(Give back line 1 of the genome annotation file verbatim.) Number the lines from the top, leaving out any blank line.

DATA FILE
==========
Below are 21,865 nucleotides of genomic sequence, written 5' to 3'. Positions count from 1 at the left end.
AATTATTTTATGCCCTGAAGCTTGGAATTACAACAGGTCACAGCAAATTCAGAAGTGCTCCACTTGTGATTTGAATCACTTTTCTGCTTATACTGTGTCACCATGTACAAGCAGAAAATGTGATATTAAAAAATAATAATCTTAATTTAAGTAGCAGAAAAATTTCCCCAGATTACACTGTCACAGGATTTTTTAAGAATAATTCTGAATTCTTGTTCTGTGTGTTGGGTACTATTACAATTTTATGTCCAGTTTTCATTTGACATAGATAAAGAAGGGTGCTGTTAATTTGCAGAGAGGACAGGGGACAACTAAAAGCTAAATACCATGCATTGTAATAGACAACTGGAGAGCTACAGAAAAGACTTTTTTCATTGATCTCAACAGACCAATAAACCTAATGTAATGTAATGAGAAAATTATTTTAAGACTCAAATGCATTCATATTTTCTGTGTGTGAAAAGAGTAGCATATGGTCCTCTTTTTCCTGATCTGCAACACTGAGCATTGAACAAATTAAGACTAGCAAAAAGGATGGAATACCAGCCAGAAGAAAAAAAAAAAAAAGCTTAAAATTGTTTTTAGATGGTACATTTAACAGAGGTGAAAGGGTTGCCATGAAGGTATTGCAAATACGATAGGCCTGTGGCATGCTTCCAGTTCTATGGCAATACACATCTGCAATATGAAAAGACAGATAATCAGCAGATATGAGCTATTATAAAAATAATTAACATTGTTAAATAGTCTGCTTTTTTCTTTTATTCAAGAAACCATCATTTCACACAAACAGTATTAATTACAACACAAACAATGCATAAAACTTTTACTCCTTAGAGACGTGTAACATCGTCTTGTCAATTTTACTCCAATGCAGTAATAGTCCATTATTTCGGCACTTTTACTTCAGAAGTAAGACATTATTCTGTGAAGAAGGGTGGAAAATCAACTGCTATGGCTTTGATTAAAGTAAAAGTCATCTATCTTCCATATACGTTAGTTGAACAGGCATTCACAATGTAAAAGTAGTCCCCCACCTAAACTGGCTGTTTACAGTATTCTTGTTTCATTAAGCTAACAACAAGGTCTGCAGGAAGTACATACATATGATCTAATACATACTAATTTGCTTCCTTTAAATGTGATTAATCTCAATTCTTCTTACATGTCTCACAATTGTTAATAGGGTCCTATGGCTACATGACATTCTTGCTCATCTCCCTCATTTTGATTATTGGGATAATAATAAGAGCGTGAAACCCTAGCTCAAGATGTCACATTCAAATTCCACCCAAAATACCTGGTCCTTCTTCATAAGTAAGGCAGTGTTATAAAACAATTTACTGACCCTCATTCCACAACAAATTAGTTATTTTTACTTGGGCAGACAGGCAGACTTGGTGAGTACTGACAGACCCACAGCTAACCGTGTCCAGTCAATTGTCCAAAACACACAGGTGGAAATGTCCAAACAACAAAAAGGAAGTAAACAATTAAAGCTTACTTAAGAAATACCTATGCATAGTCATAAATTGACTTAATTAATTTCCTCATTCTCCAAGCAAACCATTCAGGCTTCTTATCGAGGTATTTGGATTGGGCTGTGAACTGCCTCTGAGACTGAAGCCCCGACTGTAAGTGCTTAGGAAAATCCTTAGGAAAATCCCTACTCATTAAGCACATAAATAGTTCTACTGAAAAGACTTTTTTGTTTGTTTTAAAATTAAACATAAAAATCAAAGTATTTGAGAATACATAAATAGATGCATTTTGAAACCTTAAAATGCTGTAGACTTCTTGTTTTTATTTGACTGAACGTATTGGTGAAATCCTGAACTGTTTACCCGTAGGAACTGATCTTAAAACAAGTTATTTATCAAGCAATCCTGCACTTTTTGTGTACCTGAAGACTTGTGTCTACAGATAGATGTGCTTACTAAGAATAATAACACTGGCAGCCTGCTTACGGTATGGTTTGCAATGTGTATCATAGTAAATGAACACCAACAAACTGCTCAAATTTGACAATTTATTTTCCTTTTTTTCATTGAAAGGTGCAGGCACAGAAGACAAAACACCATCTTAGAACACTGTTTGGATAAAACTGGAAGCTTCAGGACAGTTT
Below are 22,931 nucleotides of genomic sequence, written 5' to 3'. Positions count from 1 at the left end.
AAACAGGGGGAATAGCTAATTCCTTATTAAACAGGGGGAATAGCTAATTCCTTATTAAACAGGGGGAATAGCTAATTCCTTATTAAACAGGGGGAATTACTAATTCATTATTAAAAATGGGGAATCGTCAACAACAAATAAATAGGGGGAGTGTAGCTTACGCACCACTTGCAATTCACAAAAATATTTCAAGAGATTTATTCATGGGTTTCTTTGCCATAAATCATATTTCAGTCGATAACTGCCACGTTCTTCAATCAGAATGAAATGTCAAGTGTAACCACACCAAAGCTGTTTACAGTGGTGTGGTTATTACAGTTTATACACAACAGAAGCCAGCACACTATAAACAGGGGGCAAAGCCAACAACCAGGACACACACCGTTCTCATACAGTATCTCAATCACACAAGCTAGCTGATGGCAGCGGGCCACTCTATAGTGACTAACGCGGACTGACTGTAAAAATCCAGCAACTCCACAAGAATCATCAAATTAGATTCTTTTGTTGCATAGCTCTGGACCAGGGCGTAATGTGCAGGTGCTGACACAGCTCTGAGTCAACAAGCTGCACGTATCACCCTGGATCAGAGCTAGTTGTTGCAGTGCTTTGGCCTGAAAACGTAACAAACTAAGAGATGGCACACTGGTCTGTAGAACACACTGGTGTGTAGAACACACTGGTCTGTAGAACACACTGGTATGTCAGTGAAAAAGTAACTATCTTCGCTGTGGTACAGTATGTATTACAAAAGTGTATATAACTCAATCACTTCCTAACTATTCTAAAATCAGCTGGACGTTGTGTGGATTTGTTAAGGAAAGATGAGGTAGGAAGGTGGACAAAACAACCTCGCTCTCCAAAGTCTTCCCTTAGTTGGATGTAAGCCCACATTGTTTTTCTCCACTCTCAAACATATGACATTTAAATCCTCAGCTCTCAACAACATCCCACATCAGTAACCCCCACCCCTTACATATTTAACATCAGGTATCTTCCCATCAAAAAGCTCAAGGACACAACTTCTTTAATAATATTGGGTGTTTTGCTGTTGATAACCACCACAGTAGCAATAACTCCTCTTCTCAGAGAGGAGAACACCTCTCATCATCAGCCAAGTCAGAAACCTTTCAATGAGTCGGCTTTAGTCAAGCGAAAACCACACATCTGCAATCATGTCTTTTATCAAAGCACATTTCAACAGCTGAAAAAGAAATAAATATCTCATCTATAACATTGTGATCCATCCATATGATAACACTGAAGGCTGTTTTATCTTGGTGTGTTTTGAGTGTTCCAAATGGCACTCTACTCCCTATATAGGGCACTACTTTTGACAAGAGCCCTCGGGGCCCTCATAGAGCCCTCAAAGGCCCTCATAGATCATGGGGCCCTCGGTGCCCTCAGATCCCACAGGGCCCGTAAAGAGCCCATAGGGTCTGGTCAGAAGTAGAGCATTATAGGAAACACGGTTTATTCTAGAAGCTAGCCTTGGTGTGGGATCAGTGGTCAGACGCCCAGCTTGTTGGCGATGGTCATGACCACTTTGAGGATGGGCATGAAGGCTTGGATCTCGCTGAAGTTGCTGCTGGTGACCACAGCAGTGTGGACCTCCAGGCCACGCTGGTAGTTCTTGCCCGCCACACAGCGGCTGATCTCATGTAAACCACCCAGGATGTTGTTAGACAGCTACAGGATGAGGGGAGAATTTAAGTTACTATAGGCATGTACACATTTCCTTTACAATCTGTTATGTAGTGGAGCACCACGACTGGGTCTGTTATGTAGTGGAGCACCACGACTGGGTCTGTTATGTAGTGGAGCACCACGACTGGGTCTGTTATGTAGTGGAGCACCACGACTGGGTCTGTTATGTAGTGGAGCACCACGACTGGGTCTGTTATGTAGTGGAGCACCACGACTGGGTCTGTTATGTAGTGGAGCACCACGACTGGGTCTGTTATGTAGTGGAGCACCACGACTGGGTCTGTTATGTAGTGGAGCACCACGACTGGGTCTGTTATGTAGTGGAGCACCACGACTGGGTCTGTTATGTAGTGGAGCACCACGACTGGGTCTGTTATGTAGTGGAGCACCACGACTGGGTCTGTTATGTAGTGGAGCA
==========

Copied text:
Below are 21,865 nucleotides of genomic sequence, written 5' to 3'. Positions count from 1 at the left end.